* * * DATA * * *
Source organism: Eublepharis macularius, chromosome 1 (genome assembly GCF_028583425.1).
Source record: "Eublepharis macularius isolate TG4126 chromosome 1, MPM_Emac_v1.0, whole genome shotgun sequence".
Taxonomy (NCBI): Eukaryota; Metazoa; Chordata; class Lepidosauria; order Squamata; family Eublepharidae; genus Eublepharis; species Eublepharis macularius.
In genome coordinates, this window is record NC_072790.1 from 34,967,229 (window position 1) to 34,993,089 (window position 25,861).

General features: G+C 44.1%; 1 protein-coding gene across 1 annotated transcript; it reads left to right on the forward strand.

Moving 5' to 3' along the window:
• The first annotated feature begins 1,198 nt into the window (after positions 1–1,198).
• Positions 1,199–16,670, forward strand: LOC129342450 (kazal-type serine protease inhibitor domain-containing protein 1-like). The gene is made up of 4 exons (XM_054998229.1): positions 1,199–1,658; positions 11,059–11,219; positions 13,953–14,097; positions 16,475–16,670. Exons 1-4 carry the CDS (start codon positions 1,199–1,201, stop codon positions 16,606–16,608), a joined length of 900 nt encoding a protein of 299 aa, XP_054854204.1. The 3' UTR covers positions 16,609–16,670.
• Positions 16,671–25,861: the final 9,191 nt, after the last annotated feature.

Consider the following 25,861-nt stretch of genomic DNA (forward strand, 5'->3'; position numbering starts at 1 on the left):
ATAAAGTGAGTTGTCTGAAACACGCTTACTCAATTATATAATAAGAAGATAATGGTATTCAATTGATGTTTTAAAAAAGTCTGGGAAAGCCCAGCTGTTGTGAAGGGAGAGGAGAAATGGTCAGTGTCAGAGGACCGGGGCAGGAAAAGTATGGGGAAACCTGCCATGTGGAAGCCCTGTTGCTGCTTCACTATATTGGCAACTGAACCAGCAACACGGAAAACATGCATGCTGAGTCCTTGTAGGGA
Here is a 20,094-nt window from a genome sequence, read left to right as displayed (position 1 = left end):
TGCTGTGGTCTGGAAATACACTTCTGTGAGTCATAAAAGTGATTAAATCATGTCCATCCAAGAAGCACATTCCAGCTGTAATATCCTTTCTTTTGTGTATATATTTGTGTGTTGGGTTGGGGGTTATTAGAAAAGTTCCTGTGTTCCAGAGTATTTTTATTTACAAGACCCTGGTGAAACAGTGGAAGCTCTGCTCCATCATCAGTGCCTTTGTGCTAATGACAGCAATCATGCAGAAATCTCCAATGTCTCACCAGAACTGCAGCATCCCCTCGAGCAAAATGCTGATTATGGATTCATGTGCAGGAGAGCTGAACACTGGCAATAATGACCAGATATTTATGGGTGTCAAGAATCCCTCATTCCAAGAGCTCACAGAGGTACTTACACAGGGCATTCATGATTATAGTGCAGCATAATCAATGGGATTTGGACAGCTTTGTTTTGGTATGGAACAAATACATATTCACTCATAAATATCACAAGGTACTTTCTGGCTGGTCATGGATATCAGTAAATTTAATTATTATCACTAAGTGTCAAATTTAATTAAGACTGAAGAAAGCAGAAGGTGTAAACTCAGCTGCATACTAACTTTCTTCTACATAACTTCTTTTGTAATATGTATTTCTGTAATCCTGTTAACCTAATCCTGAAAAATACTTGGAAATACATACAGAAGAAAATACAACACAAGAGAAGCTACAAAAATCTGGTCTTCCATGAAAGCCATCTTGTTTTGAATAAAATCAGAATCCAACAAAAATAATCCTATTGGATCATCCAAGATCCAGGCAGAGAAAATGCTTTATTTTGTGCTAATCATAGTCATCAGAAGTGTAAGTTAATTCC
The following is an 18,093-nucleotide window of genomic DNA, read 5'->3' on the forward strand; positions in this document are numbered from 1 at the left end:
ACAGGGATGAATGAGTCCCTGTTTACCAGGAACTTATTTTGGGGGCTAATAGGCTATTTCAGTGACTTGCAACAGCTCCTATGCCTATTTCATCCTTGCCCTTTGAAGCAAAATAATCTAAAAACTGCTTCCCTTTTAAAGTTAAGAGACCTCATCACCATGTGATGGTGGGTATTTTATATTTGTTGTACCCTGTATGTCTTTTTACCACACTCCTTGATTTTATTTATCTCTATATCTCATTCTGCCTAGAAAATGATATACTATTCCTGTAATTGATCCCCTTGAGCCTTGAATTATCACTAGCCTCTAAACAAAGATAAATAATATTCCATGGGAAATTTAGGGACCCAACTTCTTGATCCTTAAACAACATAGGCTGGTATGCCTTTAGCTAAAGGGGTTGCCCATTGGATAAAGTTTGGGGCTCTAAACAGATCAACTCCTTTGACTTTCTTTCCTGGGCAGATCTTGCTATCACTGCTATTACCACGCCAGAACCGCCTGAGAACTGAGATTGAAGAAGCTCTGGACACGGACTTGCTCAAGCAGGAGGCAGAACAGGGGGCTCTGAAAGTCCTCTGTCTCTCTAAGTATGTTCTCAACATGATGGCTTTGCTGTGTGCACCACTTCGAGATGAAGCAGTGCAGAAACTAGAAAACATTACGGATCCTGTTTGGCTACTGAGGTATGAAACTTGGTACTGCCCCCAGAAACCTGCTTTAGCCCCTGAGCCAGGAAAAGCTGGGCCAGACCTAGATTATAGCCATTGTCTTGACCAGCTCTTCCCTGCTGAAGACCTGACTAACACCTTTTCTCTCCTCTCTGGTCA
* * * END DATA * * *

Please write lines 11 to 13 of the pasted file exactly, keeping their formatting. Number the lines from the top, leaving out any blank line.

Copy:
ATAAAGTGAGTTGTCTGAAACACGCTTACTCAATTATATAATAAGAAGATAATGGTATTCAATTGATGTTTTAAAAAAGTCTGGGAAAGCCCAGCTGTTGTGAAGGGAGAGGAGAAATGGTCAGTGTCAGAGGACCGGGGCAGGAAAAGTATGGGGAAACCTGCCATGTGGAAGCCCTGTTGCTGCTTCACTATATTGGCAACTGAACCAGCAACACGGAAAACATGCATGCTGAGTCCTTGTAGGGA
Here is a 20,094-nt window from a genome sequence, read left to right as displayed (position 1 = left end):
TGCTGTGGTCTGGAAATACACTTCTGTGAGTCATAAAAGTGATTAAATCATGTCCATCCAAGAAGCACATTCCAGCTGTAATATCCTTTCTTTTGTGTATATATTTGTGTGTTGGGTTGGGGGTTATTAGAAAAGTTCCTGTGTTCCAGAGTATTTTTATTTACAAGACCCTGGTGAAACAGTGGAAGCTCTGCTCCATCATCAGTGCCTTTGTGCTAATGACAGCAATCATGCAGAAATCTCCAATGTCTCACCAGAACTGCAGCATCCCCTCGAGCAAAATGCTGATTATGGATTCATGTGCAGGAGAGCTGAACACTGGCAATAATGACCAGATATTTATGGGTGTCAAGAATCCCTCATTCCAAGAGCTCACAGAGGTACTTACACAGGGCATTCATGATTATAGTGCAGCATAATCAATGGGATTTGGACAGCTTTGTTTTGGTATGGAACAAATACATATTCACTCATAAATATCACAAGGTACTTTCTGGCTGGTCATGGATATCAGTAAATTTAATTATTATCACTAAGTGTCAAATTTAATTAAGACTGAAGAAAGCAGAAGGTGTAAACTCAGCTGCATACTAACTTTCTTCTACATAACTTCTTTTGTAATATGTATTTCTGTAATCCTGTTAACCTAATCCTGAAAAATACTTGGAAATACATACAGAAGAAAATACAACACAAGAGAAGCTACAAAAATCTGGTCTTCCATGAAAGCCATCTTGTTTTGAATAAAATCAGAATCCAACAAAAATAATCCTATTGGATCATCCAAGATCCAGGCAGAGAAAATGCTTTATTTTGTGCTAATCATAGTCATCAGAAGTGTAAGTTAATTCC